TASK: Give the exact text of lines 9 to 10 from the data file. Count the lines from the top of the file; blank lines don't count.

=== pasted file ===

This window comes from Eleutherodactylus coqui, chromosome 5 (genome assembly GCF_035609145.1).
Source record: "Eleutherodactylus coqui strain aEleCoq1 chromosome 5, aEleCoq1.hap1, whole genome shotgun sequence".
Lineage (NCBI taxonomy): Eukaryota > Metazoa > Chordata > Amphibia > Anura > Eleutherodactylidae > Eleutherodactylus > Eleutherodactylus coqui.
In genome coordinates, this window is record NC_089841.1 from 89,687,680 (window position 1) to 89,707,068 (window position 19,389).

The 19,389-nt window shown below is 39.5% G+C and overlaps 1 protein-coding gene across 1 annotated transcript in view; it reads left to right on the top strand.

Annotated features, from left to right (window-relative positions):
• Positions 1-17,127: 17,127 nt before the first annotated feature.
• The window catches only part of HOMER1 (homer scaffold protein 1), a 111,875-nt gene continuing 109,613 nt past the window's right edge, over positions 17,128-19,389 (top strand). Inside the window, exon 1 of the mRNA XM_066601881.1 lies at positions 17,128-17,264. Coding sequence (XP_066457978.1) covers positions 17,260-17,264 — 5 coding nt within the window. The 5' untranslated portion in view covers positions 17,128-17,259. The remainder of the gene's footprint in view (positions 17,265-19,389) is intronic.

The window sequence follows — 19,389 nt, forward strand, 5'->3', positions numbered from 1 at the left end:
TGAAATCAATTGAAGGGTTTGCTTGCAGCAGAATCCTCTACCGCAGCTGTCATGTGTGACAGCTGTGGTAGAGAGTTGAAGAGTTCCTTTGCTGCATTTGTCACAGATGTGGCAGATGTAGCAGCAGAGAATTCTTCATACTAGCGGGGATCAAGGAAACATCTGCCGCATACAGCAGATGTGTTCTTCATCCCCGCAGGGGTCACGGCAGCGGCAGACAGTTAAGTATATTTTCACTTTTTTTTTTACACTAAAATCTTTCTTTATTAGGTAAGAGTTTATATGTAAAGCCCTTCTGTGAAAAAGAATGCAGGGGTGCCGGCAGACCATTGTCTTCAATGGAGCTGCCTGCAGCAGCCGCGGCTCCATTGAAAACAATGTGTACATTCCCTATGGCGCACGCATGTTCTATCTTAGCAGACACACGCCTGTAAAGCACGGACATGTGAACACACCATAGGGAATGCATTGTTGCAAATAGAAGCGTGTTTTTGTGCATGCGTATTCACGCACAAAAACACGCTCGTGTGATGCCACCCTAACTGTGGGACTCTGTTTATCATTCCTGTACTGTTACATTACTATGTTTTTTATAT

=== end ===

The window sequence follows — 19,389 nt, forward strand, 5'->3', positions numbered from 1 at the left end:
TGAAATCAATTGAAGGGTTTGCTTGCAGCAGAATCCTCTACCGCAGCTGTCATGTGTGACAGCTGTGGTAGAGAGTTGAAGAGTTCCTTTGCTGCATTTGTCACAGATGTGGCAGATGTAGCAGCAGAGAATTCTTCATACTAGCGGGGATCAAGGAAACATCTGCCGCATACAGCAGATGTGTTCTTCATCCCCGCAGGGGTCACGGCAGCGGCAGACAGTTAAGTATATTTTCACTTTTTTTTTTACACTAAAATCTTTCTTTATTAGGTAAGAGTTTATATGTAAAGCCCTTCTGTGAAAAAGAATGCAGGGGTGCCGGCAGACCATTGTCTTCAATGGAGCTGCCTGCAGCAGCCGCGGCTCCATTGAAAACAATGTGTACATTCCCTATGGCGCACGCATGTTCTATCTTAGCAGACACACGCCTGTAAAGCACGGACATGTGAACACACCATAGGGAATGCATTGTTGCAAATAGAAGCGTGTTTTTGTGCATGCGTATTCACGCACAAAAACACGCTCGTGTGATGCCACCCTAACTGTGGGACTCTGTTTATCATTCCTGTACTGTTACATTACTATGTTTTTTATAT